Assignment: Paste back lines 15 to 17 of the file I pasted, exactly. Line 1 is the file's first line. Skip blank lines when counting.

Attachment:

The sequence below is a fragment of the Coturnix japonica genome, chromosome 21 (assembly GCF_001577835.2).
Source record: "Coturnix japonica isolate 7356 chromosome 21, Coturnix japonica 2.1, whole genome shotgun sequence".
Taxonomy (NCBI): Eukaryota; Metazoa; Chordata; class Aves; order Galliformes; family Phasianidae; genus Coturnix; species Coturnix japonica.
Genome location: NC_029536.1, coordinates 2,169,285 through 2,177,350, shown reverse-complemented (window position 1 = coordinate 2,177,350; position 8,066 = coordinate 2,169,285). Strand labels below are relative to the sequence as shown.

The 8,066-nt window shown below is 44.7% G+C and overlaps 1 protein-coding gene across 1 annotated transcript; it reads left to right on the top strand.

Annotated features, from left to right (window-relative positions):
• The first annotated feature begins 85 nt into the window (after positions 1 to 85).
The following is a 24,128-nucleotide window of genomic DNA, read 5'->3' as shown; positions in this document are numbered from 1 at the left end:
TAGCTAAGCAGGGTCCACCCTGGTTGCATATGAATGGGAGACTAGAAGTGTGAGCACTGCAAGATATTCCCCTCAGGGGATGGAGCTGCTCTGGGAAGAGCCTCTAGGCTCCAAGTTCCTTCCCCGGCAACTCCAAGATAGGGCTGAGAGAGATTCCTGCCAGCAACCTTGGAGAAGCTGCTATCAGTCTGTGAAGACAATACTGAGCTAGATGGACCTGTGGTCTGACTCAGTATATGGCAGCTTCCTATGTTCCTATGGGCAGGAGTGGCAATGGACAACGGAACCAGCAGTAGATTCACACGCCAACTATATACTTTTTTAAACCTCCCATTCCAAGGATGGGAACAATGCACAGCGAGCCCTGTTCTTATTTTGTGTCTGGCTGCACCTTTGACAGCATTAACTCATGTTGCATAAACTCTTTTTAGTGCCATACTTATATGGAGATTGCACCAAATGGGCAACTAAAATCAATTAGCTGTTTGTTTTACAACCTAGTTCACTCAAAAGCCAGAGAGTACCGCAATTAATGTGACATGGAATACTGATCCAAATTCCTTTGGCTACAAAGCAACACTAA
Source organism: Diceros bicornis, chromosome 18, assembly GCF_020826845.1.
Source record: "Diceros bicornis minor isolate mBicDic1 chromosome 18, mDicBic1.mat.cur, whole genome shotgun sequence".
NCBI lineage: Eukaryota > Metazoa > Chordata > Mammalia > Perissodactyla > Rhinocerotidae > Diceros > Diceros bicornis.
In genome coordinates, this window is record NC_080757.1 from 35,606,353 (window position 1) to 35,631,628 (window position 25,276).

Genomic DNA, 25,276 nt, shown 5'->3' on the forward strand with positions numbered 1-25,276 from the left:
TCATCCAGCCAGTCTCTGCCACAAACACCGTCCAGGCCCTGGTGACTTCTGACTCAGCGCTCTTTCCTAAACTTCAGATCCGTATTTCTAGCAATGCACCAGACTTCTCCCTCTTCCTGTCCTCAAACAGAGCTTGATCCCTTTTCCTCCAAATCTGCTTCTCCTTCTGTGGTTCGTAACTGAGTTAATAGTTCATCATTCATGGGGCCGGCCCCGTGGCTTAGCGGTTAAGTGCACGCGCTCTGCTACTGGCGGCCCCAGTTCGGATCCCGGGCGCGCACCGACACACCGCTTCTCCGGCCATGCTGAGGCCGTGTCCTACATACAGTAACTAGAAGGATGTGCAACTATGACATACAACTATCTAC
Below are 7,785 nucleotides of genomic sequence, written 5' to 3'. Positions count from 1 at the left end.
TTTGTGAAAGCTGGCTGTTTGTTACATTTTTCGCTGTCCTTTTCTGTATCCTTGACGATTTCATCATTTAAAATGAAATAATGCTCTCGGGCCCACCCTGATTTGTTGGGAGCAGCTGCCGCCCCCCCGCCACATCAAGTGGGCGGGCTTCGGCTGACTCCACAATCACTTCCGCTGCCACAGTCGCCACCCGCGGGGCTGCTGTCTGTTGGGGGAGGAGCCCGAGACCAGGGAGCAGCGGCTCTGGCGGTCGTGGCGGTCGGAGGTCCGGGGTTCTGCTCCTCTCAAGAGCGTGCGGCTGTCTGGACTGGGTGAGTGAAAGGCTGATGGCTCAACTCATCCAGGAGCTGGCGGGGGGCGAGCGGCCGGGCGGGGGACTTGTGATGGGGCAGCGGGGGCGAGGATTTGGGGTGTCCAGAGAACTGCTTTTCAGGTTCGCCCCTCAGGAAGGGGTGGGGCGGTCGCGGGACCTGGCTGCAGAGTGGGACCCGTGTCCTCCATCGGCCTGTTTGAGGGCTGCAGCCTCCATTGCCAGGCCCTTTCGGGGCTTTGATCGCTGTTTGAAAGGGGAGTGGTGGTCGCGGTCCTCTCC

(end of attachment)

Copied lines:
TCATCCAGCCAGTCTCTGCCACAAACACCGTCCAGGCCCTGGTGACTTCTGACTCAGCGCTCTTTCCTAAACTTCAGATCCGTATTTCTAGCAATGCACCAGACTTCTCCCTCTTCCTGTCCTCAAACAGAGCTTGATCCCTTTTCCTCCAAATCTGCTTCTCCTTCTGTGGTTCGTAACTGAGTTAATAGTTCATCATTCATGGGGCCGGCCCCGTGGCTTAGCGGTTAAGTGCACGCGCTCTGCTACTGGCGGCCCCAGTTCGGATCCCGGGCGCGCACCGACACACCGCTTCTCCGGCCATGCTGAGGCCGTGTCCTACATACAGTAACTAGAAGGATGTGCAACTATGACATACAACTATCTAC
Below are 7,785 nucleotides of genomic sequence, written 5' to 3'. Positions count from 1 at the left end.
TTTGTGAAAGCTGGCTGTTTGTTACATTTTTCGCTGTCCTTTTCTGTATCCTTGACGATTTCATCATTTAAAATGAAATAATGCTCTCGGGCCCACCCTGATTTGTTGGGAGCAGCTGCCGCCCCCCCGCCACATCAAGTGGGCGGGCTTCGGCTGACTCCACAATCACTTCCGCTGCCACAGTCGCCACCCGCGGGGCTGCTGTCTGTTGGGGGAGGAGCCCGAGACCAGGGAGCAGCGGCTCTGGCGGTCGTGGCGGTCGGAGGTCCGGGGTTCTGCTCCTCTCAAGAGCGTGCGGCTGTCTGGACTGGGTGAGTGAAAGGCTGATGGCTCAACTCATCCAGGAGCTGGCGGGGGGCGAGCGGCCGGGCGGGGGACTTGTGATGGGGCAGCGGGGGCGAGGATTTGGGGTGTCCAGAGAACTGCTTTTCAGGTTCGCCCCTCAGGAAGGGGTGGGGCGGTCGCGGGACCTGGCTGCAGAGTGGGACCCGTGTCCTCCATCGGCCTGTTTGAGGGCTGCAGCCTCCATTGCCAGGCCCTTTCGGGGCTTTGATCGCTGTTTGAAAGGGGAGTGGTGGTCGCGGTCCTCTCC